MILWAUKEE – Addison Russell has become a billboard for The Cubs Way, how a franchise slowly built a playoff contender and then suddenly became one of the hottest teams and best stories in baseball.
The Cubs believe Russell is ready for October, even if he was born in 1994 and thinks of the 2007 Boston Red Sox as the first playoff team that really caught his attention as a kid growing up in Florida.
Russell is in position to become the fifth-youngest shortstop to ever start a playoff game, according to FanGraphs, with Edgar Renteria – a World Series hero for the 1997 Florida Marlins – being the only one younger in the last 40 years.
But at 21 years and almost nine months, Russell hasn’t shown any signs of being overwhelmed by playing a marquee position for an iconic team in a major market.
“Hopefully, emotions will be calm,” Russell said. “It will still be a little anxious, a little nervous. I think that’s good.”
Russell’s fast-track development helps explain why the Cubs will be playing the Pittsburgh Pirates in the National League wild-card game on Wednesday night at PNC Park.
“He’s in his own little cocoon right now, which I kind of dig,” manager Joe Maddon said. “He’s got the blinders on – in a good way. And he’s just playing baseball as he knows how. He does it the right way. For me, he does everything the right way.”
For Theo Epstein, dealing Jeff Samardzija on the Fourth of July last year signaled the end of his front office going into seasons planning to be trade-deadline sellers.
The assumption was the Cubs would have to get a big-time pitching prospect in return, but Oakland A’s general manager/“Moneyball” architect Billy Beane made an offer they couldn’t refuse.
Going for the position player made sense for an administration that has used four first-round picks on hitters – including Kris Bryant and Kyle Schwarber – and planned to overpay for pitching (Jon Lester’s six-year, $155 million megadeal).
Chairman Tom Ricketts called the Samardzija trade an “inflection point” for the organization, essentially the last of the holdover shorter-term assets that needed to be moved – a clean break from the past and a look toward the future.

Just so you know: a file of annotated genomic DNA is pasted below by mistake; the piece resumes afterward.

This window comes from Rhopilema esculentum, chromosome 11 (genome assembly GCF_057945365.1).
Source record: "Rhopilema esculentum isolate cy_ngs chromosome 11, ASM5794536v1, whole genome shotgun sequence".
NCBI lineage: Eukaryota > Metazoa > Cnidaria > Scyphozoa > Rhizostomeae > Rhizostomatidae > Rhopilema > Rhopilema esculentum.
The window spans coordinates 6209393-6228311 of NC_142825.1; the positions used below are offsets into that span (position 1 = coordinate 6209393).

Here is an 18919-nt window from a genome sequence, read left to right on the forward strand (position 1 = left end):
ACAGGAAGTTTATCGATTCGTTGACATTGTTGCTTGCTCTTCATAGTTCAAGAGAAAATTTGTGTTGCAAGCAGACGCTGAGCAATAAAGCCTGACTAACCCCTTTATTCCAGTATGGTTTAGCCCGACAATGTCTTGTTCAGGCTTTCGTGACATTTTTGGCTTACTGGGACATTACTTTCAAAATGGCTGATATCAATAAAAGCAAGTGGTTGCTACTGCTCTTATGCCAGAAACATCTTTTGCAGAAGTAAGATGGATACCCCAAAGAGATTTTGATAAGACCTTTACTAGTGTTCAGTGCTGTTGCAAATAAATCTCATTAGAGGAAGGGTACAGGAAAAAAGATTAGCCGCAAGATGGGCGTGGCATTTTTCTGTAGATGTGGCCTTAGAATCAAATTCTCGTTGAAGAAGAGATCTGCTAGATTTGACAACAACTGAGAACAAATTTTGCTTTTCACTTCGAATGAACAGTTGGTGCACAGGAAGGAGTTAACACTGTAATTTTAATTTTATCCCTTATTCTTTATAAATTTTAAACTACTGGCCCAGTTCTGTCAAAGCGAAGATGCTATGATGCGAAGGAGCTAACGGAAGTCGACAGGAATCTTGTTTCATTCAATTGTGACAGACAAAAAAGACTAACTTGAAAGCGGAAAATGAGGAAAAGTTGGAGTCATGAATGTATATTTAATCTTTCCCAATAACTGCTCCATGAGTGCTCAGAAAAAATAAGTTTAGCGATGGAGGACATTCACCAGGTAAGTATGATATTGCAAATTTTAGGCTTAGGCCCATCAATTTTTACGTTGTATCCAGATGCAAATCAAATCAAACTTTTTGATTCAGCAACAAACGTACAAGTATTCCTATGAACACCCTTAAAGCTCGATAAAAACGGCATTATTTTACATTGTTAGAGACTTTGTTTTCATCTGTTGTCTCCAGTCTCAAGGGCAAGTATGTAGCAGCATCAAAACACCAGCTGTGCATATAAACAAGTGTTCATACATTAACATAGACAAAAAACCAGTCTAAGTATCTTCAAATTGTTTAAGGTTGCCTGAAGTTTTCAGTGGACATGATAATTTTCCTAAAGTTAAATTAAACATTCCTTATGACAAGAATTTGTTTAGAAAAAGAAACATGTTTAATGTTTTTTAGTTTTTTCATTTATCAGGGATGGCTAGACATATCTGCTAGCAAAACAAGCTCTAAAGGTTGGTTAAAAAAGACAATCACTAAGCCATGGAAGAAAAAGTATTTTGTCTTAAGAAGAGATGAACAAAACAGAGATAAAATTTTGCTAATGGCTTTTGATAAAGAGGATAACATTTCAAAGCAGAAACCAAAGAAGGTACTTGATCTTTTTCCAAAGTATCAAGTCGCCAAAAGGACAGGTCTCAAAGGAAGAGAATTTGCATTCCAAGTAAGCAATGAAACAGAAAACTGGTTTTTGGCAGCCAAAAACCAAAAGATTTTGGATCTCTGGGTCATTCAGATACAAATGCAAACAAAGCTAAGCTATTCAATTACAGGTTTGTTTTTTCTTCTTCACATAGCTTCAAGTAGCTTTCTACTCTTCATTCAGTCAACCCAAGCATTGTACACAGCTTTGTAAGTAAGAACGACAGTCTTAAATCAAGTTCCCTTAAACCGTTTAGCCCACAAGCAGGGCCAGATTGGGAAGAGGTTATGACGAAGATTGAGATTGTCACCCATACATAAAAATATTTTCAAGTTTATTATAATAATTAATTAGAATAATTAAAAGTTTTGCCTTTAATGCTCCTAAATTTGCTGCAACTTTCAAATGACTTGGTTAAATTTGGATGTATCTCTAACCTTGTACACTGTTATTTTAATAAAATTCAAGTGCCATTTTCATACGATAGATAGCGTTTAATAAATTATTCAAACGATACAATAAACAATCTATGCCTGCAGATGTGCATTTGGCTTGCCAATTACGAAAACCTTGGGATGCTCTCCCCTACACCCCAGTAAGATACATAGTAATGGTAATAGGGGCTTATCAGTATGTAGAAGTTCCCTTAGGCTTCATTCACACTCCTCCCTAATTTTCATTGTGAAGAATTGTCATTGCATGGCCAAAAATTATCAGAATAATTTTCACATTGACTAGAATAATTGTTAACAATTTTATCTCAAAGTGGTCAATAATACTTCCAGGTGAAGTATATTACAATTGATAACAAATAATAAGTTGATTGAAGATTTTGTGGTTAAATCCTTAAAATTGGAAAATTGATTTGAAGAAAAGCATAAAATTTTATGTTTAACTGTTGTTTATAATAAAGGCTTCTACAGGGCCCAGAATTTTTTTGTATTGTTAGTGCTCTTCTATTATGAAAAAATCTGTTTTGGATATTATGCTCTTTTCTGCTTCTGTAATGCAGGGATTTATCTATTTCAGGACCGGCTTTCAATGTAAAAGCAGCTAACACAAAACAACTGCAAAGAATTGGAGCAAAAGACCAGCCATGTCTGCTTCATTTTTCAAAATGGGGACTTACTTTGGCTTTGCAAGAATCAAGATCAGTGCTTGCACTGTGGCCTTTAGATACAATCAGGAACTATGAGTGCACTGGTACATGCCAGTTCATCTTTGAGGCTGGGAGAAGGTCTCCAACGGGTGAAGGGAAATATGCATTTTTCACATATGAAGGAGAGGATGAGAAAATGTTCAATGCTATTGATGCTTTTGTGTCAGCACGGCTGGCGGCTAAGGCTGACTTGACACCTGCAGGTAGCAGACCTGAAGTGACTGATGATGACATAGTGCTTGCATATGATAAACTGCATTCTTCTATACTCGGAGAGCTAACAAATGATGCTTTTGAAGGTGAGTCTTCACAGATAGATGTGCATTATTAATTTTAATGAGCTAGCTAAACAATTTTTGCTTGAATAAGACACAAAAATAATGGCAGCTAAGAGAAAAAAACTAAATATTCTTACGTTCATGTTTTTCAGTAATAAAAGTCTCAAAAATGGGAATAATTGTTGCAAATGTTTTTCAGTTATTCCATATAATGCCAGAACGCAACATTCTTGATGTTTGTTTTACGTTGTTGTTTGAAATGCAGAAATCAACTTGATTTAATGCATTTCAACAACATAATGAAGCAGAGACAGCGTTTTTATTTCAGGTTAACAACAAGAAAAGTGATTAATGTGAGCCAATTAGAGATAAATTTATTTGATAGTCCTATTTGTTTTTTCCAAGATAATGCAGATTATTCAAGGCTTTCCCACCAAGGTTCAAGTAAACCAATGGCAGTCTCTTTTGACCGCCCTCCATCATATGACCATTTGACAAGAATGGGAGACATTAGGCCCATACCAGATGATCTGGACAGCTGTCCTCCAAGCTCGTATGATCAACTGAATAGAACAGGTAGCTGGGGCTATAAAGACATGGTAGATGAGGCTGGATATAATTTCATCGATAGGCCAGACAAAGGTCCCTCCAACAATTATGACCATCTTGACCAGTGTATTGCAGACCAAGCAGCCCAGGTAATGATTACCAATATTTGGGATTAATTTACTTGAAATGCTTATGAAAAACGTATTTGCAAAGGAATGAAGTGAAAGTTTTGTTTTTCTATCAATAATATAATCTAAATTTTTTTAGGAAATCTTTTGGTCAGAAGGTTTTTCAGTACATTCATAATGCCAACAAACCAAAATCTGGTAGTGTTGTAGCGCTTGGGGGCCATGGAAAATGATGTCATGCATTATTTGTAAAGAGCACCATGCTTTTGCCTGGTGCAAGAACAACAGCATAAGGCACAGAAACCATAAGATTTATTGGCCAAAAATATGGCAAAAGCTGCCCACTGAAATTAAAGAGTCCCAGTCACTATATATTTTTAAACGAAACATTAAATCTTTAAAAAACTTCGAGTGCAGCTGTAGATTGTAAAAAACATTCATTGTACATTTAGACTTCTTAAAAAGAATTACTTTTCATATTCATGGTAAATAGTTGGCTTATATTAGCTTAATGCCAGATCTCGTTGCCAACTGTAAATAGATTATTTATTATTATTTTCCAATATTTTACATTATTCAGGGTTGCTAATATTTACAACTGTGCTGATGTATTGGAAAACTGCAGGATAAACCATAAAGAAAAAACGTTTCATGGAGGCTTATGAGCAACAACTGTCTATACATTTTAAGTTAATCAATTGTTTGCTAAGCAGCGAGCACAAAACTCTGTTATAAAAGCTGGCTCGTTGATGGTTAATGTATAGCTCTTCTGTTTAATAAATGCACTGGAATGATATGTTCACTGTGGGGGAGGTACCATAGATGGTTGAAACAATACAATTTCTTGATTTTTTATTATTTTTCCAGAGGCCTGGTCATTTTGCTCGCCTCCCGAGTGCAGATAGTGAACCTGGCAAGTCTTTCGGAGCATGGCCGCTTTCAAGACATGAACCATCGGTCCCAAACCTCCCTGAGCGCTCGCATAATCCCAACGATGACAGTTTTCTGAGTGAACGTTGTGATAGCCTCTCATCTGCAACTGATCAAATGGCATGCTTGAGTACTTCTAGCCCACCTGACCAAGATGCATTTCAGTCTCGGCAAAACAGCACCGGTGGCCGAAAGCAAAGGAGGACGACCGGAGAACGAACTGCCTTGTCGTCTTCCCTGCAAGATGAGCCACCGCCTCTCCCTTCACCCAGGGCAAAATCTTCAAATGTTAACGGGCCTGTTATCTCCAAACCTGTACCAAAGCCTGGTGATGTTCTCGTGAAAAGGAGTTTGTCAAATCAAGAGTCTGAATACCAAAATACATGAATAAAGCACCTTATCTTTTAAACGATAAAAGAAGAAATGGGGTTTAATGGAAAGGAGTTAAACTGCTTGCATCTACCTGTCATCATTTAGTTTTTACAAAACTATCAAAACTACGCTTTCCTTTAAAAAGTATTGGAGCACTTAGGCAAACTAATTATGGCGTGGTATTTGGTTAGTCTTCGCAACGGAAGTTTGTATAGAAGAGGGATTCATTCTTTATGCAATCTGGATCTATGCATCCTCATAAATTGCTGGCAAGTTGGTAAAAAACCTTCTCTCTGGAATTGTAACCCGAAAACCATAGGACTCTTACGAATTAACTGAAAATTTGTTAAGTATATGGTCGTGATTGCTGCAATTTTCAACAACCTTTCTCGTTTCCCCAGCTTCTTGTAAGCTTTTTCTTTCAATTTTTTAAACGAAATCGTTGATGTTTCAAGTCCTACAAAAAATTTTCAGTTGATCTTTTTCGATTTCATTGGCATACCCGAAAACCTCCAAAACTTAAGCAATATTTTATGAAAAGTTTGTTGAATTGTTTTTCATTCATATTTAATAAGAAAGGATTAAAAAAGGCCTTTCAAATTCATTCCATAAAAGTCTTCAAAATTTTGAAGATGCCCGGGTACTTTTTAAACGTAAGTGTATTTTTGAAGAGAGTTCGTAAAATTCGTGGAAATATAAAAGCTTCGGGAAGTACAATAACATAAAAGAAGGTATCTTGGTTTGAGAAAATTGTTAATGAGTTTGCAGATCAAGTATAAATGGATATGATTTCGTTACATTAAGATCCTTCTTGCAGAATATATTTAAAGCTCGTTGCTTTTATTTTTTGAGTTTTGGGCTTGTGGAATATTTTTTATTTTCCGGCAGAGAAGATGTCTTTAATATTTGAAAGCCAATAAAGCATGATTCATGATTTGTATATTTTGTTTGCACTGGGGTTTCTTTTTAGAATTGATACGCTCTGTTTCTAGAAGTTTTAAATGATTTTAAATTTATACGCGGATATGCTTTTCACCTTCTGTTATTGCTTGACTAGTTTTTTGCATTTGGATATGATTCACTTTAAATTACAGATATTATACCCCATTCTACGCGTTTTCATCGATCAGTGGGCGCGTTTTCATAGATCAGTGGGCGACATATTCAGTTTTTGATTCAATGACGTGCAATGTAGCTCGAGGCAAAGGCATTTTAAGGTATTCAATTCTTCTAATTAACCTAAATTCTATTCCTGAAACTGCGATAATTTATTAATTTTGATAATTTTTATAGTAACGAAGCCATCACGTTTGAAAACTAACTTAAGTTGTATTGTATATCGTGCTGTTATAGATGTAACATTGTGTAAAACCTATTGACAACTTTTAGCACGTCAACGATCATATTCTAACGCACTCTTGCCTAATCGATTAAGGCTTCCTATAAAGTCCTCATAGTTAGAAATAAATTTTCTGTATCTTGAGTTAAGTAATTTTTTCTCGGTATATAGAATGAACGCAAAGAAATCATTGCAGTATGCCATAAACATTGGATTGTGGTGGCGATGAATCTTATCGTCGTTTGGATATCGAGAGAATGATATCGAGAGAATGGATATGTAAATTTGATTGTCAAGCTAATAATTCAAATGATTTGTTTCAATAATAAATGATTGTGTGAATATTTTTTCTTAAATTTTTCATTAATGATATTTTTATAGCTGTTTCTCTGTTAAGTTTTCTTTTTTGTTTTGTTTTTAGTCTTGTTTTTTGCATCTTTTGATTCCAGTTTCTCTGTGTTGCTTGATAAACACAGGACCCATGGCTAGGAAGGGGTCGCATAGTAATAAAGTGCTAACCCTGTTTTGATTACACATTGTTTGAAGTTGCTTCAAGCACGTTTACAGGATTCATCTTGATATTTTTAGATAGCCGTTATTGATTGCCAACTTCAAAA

When the Cubs promoted Russell in late April and made him their everyday second baseman – after only 14 career games on the Triple-A level – it showed the front office thought this team had a chance to win now and would act aggressively.
When the Cubs demoted Starlin Castro in early August, Russell handled it in a way that didn’t disrespect a three-time All-Star shortstop, part of a larger story about this team’s unselfish nature and the rookies who didn’t let all the hype go to their heads.
“There’s definitely a lot of things I had to learn on the fly,” Russell said. “Just playing with these guys in spring, I knew that we had a good thing going, from the pitching that we have to the young talent (to) the veteran guys that have been here (before). (We) can play.”
Super-agent Scott Boras described his client as an “old soul.” Russell, who has a fiancé, Melisa, and a newborn son, Aiden, had to agree with that scouting report.
“I just really chill,” Russell said. “I’m just kind of observant. I don’t really say much. But I’m watching. I’m gathering information.”
That’s reading swings, analyzing defensive positioning and collecting intelligence on pitchers. Or posting a video of the team’s foggy postgame celebration/dance party/lightshow on his Facebook page.
Russell went into Game 162 leading the team – and ranking seventh in the league – by seeing 4.12 pitches per plate appearance. Baseball-Reference rated him as a 3.5 WAR player. A recent ESPN survey ranked him fourth in Defensive Runs Saved – at second base and at shortstop. His 13 homers, 29 doubles and 54 RBI got overshadowed at or near the bottom of a deep lineup.
“Beyond everything you’re seeing, it’s his respect for everything around him,” Maddon said. “He respects where he’s at, who he’s playing (and) what’s come before him. He respects everything. And I think that’s going to be a big part of his success.
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“Because you’re never going to see him get ahead of himself or think he’s got it licked or whatever. He’s always going to maintain this method that you see right now.
“It’s not just about hits. You can see the force in his swing. You can see him being on time against all kinds of pitches. You can see him laying off of some breaking balls right now.
“But at his age and his point of development…think about a year or two years from now and what it’s going to look like. It’s going to be really good.”
That’s why the Cubs believe they are built to last, whether it’s one-and-done or a long playoff run that keeps Wrigleyville rocking throughout October.
“Anything that it takes to come out on top,” Russell said, “I think that we have the type of team to do it.”